Tulsa International Airport is one of 60 airports across the country
that will get expedited security lines, the federal Transport Security
Administration announced Wednesday.
TSA's PreCheck program exempts select frequent fliers from taking off their shoes, belts and light jackets and lets them keep laptops in bags. It also allows liquids to be kept in plastic bags.
The program is only available to a select number of frequent fliers, most referred by their airlines or those that sign up and submit to a background screening.
However, PreCheck is one of the very few instances where the federal government has relaxed security at airports in the 12 years since the Sept. 11, 2001, terrorist attacks and will cut time and inconveniences for those who travel the most.
The program is supposed to be operating in Tulsa by the end of the year. Will Rogers Airport in Oklahoma City is also one of the facilities slated for the expanded TSA PreCheck program.
"As TSA continues to move away from a one-size-fits-all approach to transportation security, we are looking for more opportunities to provide the most effective security in the most efficient way possible," said TSA Administrator John S. Pistole in a statement. "Expanding TSA PreCheck to more locations enables many more passengers across the country to experience expedited screening."
To date the agency has had the expedited security lines in 40 airports. The additional 60 programs will bring PreCheck to 100 airports total.
At Tulsa International Airport, one of five TSA security lanes will be converted to a PreCheck line, said Tulsa International Airport spokeswoman Alexis Higgins.
"Right now the lines are longest early in the mornings between 6:30 a.m. and 8:30 a.m. when there are a lot of business travelers," Higgins said. "But it's never really more than 20 minutes."
Frequent fliers have to be referred by an airline to TSA and must choose to opt-in to participate in the program. Fliers are also eligible if they are a part of Customs and Border Patrol Trusted Travelers.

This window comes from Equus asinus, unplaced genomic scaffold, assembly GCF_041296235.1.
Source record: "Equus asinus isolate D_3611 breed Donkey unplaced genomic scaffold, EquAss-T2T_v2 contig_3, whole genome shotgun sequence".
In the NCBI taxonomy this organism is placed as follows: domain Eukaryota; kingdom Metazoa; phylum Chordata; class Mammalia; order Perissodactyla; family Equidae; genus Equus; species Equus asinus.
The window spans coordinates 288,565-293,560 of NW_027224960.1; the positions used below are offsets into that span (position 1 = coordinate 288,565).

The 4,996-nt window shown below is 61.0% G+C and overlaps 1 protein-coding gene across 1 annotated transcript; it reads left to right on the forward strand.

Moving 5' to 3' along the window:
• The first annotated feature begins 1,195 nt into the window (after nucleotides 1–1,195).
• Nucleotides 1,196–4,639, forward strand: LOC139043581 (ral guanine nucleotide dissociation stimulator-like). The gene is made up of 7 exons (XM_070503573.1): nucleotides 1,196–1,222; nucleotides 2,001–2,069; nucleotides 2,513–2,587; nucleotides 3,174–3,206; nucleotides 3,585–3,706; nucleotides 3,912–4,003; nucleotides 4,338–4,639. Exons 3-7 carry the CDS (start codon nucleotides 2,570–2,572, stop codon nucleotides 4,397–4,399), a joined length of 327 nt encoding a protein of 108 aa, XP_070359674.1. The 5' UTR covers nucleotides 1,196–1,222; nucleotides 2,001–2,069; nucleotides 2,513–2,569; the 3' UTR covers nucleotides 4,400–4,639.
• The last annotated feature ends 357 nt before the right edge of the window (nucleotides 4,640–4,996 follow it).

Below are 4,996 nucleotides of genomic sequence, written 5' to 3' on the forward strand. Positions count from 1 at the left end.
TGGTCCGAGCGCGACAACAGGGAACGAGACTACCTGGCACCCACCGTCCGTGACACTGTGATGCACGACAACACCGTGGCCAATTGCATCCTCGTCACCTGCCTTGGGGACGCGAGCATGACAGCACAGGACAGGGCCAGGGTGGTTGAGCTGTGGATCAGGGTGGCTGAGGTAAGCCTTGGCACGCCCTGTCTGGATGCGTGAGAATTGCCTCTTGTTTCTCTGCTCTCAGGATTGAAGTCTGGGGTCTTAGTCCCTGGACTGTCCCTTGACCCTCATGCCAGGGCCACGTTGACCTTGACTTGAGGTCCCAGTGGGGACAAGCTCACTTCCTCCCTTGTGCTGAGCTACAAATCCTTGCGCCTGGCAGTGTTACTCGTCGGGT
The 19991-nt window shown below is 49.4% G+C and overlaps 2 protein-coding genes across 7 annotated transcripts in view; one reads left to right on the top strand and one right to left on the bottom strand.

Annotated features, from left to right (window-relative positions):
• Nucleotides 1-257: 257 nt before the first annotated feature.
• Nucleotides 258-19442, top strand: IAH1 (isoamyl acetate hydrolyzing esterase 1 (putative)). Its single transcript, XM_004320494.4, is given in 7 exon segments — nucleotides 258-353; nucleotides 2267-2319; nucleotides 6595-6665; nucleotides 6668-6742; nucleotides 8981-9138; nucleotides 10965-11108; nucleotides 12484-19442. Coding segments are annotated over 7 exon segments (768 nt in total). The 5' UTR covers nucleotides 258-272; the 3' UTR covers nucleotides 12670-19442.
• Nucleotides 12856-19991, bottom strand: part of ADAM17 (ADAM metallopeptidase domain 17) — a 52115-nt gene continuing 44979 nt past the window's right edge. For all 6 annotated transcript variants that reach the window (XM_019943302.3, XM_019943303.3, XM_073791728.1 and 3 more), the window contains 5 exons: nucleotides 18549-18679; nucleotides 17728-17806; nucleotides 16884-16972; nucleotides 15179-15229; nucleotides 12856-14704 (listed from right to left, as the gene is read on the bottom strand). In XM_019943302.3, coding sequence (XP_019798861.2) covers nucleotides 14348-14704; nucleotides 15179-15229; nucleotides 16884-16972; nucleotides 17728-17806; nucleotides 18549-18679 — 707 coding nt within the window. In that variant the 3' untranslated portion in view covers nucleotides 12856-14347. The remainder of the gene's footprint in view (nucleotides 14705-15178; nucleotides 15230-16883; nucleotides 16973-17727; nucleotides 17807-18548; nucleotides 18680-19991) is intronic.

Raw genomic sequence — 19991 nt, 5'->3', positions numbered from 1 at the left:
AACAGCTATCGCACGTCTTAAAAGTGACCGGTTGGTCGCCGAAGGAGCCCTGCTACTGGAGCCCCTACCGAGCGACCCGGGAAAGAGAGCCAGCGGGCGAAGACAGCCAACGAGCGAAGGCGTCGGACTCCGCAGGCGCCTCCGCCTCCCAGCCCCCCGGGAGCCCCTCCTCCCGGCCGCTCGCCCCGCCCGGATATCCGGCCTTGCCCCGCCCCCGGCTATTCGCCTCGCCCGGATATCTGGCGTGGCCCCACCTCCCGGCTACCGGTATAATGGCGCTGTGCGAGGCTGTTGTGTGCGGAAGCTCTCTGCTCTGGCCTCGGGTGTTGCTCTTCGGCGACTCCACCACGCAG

Fliers can also sign up online and verify at one of two enrollment centers in Washington, D.C., and Indianapolis. It costs $85 to enroll in the program.
Those enrolled in the government's Trusted Traveler program can also enroll in PreCheck.
The program is only available to frequent fliers on Alaska Airlines, American Airlines, Delta Air Lines, Hawaiian Airlines, United Airlines, US Airways and Virgin American. JetBlue and Southwest are soon expected to join the program.
PreCheck participants will have a customer bar code printed on their boarding pass. Once customers go through the initial boarding pass screening with TSA agents, they will be directed to the expedited line. The security agency will still perform random screenings for PreCheck passengers.
The original PreCheck program launched in October 2011.
TSA has instituted lanes at Tulsa International Airport for more experienced travelers, but those lanes are not screened by security agents. The security agency also allows some children and elderly individuals to leave on shoes and coats, but they have to remain in normal screening lanes.
Most Popular Stories
- Dell Offers Undisclosed Number of Employee Buyouts
- Saab Gets Back into the Game; U.S. Auto Sales Soar
- Authorities Close to Deal with JPMorgan Chase over Madoff Response
- Apple Activates Customer-Tracking iBeacon
- 2013 Tech Gift Guide: iPad Mini Still Hot; Chromecast a Great Low-Cost Option
- A Biography of Jonathan Ive, Apple's Creative Chief
- It's No Yolk: Food-tech Startups Take Aim at Replacing Eggs
- U.S. Stocks Rise on Sysco Acquisition